New Welsh school will have mixed toilets to minimise bullying

A new Port Talbot school will have mixed toilets, which the local council says is designed to lessen the likelihood of bullying – but some parents aren’t happy

According to Wales Online, a new school in Port Talbot is set to have mixed-gender toilets in order to minimise opportunities for bullying.
The school – Ysgol Cwm Brombil – opens on Tuesday 6 November and caters to children aged three to 16. The toilets for primary pupils will be mixed, with boys’ cubicles on one side and girls’ on the other, plus a shared washing area.
The Neath Port Talbot Council has defended this set-up, stating that it is now standard in new schools to have mixed toilets and that they are designed to combat bullying.
However, some parents have criticised the layout, with one father writing on Facebook:
“My kids will be getting front door keys cut so they can use the house for toilet breaks. There are many problems with them [mixed toilets]. There are possible benefits but the problems outweigh them.
“Schools should be in the real world.”
A mother added that she thought older girls should be entitled to more privacy. “Boys can be cruel at times and don’t understand a lot about periods,” she said.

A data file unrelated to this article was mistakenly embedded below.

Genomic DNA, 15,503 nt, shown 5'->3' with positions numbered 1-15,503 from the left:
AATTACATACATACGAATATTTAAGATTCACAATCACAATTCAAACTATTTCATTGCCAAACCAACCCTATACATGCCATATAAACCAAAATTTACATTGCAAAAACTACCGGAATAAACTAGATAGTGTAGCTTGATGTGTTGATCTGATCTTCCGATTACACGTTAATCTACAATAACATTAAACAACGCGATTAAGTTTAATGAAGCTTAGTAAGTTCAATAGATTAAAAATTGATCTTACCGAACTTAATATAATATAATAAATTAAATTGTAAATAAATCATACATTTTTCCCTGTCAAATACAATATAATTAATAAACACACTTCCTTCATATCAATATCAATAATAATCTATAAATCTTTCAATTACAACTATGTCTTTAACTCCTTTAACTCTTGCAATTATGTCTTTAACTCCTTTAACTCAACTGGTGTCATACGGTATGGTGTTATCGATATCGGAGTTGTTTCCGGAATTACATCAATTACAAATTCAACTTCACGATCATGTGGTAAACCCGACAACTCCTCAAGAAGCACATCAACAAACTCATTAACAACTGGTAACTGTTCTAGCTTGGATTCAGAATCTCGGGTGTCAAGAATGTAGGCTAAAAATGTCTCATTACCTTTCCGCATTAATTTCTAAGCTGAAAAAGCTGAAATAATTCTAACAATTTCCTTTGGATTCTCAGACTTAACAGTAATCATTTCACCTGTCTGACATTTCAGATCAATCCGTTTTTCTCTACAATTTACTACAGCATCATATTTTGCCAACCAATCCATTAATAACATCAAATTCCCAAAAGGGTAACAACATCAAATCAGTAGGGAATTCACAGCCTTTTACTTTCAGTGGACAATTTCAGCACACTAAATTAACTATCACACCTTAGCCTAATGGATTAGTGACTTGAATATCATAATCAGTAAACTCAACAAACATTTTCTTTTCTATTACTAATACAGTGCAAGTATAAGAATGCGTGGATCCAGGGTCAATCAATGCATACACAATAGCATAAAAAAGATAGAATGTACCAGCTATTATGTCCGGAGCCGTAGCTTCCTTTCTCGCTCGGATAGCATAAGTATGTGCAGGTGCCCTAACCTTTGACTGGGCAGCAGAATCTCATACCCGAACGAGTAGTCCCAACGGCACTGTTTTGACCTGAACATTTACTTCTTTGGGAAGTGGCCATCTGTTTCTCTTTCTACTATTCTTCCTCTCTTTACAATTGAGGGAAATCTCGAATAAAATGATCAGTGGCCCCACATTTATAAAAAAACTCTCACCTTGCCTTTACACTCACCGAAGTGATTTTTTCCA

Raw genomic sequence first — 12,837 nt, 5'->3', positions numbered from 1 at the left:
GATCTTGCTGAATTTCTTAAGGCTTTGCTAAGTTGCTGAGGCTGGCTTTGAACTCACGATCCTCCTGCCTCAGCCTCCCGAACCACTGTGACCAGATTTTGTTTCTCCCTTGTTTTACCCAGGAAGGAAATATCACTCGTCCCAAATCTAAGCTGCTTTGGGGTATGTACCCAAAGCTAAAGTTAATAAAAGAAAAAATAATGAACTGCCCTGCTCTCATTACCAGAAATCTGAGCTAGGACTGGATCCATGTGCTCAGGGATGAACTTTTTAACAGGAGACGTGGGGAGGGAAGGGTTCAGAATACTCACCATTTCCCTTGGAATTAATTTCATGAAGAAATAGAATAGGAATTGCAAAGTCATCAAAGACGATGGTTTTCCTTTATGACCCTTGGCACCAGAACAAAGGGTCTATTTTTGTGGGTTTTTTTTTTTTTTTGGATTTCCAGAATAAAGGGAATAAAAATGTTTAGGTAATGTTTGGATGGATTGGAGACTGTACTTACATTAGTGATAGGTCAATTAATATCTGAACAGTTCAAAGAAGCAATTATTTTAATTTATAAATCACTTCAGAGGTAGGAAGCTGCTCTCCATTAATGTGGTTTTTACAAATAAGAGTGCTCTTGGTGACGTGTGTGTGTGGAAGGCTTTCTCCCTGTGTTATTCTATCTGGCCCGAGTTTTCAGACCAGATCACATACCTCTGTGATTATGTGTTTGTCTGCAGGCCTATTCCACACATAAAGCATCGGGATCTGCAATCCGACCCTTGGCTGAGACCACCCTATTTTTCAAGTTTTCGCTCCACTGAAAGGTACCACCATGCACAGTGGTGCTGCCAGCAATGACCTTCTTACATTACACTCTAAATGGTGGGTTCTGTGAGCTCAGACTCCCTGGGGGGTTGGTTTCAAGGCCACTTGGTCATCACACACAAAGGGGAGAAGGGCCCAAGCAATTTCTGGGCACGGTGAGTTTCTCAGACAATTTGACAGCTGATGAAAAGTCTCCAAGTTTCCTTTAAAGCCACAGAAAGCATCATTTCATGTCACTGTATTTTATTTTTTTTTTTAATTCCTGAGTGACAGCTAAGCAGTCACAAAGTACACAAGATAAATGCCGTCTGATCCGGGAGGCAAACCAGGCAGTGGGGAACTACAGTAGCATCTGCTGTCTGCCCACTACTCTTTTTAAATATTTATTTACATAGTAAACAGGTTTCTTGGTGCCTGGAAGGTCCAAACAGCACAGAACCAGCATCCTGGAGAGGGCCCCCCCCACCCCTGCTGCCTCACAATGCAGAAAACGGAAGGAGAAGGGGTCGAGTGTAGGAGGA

However, other parents have spoken in favour of the new toilets.
Another mother said: “I can’t see the problem – it is a great idea and it is working well in the other schools.
“Embrace it. It’s happening, is accepted and working.”
Councillor Peter Rees, Neath Port Talbot Council’s cabinet member for education, leisure and culture, said the mixed toilets are being operated successfully across other new schools.
He added: “Whilst this is also the layout at Ysgol Cwm Brombil, the school has chosen to designate facilities on one side of the building as all female and the other as all male, a more traditional set up and one which the flexibility of the design easily allows for.
“All secondary phase parents have visited the new build over the last two weeks as part of the transition process for when the pupils move in after half term and no concerns were raised at that point regarding the toilet facilities that the school were aware of.”
He added that pupils within the primary phase would use separate toilet facilities to the older pupils in the secondary phase.
“Within the primary phase the toilets are ‘mixed’, as was the case in the former Groes Primary which Ysgol Cwm Brombil is replacing,” he continued.
“Groes was one of the first primary schools to introduce these some years ago and parents have been happy with arrangements.”
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